Christmas bawls

There are many Christmas songs that I find irresistibly catchy; I have to stop whatever I am doing and bounce along while lip-synching to them. Then there are those that make me cry no matter where I am or what mood I was in. On Wednesday I helped Mark select a tree and we decorated it at his place. (Our tradition seems to be that he puts up his tree one month after mine.) I brought along some Christmas DVD’s to play while we decorated. The first one we listened to was “A Christmas Celebration” by Celtic Woman. I could play that on an endless loop and never tire of it. As I was stringing up the lights I had to stop and watch the performances of these two songs, both sung by the angelically beautiful Lisa Kelly. They are tearjerkers:

“The Christmas Song”:

The opening piano alone tugs at my heart. Look at Lisa during the break at 2:12 as she is reflected in the Steinway. And then her voice soars. I am rendered silently contemplative by the third and final “Merry Christmas to you” and by the piano that follows. Lisa looks over her shoulder at the pianist David Downes, a gesture that speaks volumes. What might this gesture mean to me? I could be looking back at the dearest loves of my life; looking back at the past year’s regrets; looking back at my childhood and Christmases past.

“Green the Whole Year Round”:

“The holly yew” as sung by Lisa gives me shivers. The presentation of this song, with the choir at attention silently waiting for their part to chime in, puts Lisa on focus for our undivided attention. We can only gaze at her beauty, especially during the applause at the end when the screen fills up with her burst of a smile. Choir member Julian Edwards sneaking smiles at the camera isn’t too bad to look at either.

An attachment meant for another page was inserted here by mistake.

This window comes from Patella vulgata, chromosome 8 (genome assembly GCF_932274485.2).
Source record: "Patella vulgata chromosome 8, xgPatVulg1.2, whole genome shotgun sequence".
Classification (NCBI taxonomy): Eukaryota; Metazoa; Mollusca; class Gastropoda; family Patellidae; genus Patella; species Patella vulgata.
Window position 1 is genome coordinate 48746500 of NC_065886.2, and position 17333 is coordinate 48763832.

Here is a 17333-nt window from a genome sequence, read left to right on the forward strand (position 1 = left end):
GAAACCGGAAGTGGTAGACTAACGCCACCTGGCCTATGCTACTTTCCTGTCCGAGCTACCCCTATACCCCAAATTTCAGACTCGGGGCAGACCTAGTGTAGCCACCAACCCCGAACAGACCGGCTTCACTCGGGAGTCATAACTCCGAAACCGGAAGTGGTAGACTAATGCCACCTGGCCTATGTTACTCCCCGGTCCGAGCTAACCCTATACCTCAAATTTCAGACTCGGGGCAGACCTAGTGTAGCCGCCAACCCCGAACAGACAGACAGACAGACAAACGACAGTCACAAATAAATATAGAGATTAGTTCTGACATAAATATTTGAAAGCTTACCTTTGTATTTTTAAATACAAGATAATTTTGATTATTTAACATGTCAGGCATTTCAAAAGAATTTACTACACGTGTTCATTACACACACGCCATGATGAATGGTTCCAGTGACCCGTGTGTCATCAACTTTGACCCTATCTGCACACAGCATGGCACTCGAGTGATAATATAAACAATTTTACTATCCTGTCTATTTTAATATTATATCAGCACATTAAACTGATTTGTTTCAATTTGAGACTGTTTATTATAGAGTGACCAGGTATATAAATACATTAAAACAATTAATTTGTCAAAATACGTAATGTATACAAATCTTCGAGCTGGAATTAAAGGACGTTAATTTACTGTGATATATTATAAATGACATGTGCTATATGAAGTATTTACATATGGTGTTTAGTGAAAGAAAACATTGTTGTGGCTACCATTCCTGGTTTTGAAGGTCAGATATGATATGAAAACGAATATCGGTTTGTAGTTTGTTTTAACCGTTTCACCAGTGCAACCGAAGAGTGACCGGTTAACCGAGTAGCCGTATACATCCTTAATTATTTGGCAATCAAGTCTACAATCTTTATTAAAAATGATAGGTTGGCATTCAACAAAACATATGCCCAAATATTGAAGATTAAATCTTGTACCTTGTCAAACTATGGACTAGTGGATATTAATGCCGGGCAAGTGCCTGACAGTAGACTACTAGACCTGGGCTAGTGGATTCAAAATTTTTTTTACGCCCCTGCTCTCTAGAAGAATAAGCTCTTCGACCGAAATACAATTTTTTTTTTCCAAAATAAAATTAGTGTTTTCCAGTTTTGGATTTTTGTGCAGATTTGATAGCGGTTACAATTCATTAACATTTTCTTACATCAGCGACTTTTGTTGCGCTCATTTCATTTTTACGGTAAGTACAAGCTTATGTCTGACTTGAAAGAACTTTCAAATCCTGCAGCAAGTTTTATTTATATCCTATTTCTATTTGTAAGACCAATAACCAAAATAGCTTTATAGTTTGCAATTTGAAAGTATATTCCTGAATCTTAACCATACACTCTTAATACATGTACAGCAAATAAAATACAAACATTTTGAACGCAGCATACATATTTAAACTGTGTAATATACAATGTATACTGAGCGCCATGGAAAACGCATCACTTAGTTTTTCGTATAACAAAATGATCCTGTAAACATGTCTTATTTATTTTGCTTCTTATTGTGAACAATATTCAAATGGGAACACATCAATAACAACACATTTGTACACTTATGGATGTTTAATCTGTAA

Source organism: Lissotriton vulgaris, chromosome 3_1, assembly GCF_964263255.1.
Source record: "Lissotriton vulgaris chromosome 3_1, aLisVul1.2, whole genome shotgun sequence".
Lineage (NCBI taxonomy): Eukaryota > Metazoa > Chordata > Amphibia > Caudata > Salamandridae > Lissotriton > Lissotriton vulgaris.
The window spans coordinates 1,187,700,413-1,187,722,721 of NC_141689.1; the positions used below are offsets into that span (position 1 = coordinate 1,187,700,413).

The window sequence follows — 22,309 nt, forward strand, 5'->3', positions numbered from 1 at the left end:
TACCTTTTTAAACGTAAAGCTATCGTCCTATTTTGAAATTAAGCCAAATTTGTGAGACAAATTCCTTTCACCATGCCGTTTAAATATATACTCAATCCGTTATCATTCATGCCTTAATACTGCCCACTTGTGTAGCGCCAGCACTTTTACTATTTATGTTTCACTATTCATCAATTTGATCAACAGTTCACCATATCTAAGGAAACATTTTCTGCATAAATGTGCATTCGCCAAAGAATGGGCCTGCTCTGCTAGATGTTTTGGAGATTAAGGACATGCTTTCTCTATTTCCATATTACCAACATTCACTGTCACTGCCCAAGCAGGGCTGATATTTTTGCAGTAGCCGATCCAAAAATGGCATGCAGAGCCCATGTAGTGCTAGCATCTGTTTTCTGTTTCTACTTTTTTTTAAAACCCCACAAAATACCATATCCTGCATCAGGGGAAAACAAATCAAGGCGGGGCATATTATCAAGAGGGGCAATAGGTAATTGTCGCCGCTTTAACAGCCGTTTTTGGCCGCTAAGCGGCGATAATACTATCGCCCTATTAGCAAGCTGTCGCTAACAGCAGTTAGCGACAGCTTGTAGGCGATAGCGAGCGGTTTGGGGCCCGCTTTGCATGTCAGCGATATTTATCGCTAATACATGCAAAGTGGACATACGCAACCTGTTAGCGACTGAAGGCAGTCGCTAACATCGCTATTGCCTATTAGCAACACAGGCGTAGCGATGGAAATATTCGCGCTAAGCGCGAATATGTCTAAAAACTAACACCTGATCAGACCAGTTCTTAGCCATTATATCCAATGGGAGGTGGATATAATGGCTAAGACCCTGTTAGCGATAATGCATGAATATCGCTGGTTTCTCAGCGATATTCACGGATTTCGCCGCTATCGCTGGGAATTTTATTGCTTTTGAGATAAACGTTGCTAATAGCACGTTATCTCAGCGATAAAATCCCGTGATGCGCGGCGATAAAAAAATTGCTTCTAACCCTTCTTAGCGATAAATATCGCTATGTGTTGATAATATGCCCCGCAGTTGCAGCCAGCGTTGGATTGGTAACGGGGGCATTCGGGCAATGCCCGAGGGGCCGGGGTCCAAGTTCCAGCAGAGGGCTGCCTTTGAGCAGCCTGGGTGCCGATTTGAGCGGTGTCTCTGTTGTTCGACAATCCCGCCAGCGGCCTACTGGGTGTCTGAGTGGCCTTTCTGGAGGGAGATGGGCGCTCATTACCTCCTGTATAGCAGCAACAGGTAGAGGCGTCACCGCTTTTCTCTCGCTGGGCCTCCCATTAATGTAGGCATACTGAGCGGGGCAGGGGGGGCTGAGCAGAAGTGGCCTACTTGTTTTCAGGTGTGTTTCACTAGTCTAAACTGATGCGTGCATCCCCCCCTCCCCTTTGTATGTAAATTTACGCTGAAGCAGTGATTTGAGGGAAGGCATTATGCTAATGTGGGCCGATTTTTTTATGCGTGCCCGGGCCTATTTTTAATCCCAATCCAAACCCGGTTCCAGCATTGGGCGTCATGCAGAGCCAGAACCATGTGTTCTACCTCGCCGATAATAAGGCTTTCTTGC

“Christmas Mem’ries” by Rosemary Clooney:

This song is from her 1996 Concord Jazz album White Christmas, one of my favourite Christmas albums ever. As Rosemary sings I cannot help but remember the Christmases of my own past, including the very first Christmas that I can remember, that of 1970 (when the photo accompanying this post was taken). Listen to Rosemary sing “Funny, but comes December, and I remember every Christmas I’ve known.” I can picture her singing it, eyes gazing into the distance. I, too, am carried by the song into my own Santa sack of Christmas mem’ries.

Other songs from this album that tug at my tear ducts:

“Christmas Love Song”:

and “Have Yourself a Merry Little Christmas”:

With a million and one albums entitled White Christmas, it’s important to get this one right:

Rosemary Clooney White Christmas

It’s one of the best Christmas albums ever. Merry Christmas.

Christmas 1970

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